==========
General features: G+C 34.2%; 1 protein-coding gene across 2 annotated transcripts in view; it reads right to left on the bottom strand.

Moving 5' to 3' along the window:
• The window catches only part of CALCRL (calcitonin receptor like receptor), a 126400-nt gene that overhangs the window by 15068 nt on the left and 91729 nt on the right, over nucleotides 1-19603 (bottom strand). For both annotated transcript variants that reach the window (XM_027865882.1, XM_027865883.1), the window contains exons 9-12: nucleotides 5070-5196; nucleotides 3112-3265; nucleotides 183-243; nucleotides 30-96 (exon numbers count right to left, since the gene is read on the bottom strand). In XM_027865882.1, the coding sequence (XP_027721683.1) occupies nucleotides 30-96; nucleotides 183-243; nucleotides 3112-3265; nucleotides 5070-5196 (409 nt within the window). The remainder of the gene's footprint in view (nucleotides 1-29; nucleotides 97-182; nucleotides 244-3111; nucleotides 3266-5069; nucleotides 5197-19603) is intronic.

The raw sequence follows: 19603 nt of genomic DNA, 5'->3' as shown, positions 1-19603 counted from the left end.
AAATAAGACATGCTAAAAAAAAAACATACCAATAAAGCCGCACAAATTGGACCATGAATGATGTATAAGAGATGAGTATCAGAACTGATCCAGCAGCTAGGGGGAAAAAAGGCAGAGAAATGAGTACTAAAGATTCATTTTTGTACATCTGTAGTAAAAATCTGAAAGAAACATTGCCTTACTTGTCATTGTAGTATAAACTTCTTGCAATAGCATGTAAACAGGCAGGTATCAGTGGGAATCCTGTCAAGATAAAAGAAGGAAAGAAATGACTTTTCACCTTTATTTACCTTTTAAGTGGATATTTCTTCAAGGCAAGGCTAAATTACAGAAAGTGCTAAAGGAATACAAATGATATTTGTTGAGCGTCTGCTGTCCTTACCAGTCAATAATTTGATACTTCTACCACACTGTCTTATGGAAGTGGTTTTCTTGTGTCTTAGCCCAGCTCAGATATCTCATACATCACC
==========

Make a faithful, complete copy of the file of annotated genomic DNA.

General features: G+C 34.2%; 1 protein-coding gene across 2 annotated transcripts in view; it reads right to left on the bottom strand.

Moving 5' to 3' along the window:
• The window catches only part of CALCRL (calcitonin receptor like receptor), a 126400-nt gene that overhangs the window by 15068 nt on the left and 91729 nt on the right, over nucleotides 1-19603 (bottom strand). For both annotated transcript variants that reach the window (XM_027865882.1, XM_027865883.1), the window contains exons 9-12: nucleotides 5070-5196; nucleotides 3112-3265; nucleotides 183-243; nucleotides 30-96 (exon numbers count right to left, since the gene is read on the bottom strand). In XM_027865882.1, the coding sequence (XP_027721683.1) occupies nucleotides 30-96; nucleotides 183-243; nucleotides 3112-3265; nucleotides 5070-5196 (409 nt within the window). The remainder of the gene's footprint in view (nucleotides 1-29; nucleotides 97-182; nucleotides 244-3111; nucleotides 3266-5069; nucleotides 5197-19603) is intronic.

The raw sequence follows: 19603 nt of genomic DNA, 5'->3' as shown, positions 1-19603 counted from the left end.
AAATAAGACATGCTAAAAAAAAAACATACCAATAAAGCCGCACAAATTGGACCATGAATGATGTATAAGAGATGAGTATCAGAACTGATCCAGCAGCTAGGGGGAAAAAAGGCAGAGAAATGAGTACTAAAGATTCATTTTTGTACATCTGTAGTAAAAATCTGAAAGAAACATTGCCTTACTTGTCATTGTAGTATAAACTTCTTGCAATAGCATGTAAACAGGCAGGTATCAGTGGGAATCCTGTCAAGATAAAAGAAGGAAAGAAATGACTTTTCACCTTTATTTACCTTTTAAGTGGATATTTCTTCAAGGCAAGGCTAAATTACAGAAAGTGCTAAAGGAATACAAATGATATTTGTTGAGCGTCTGCTGTCCTTACCAGTCAATAATTTGATACTTCTACCACACTGTCTTATGGAAGTGGTTTTCTTGTGTCTTAGCCCAGCTCAGATATCTCATACATCACC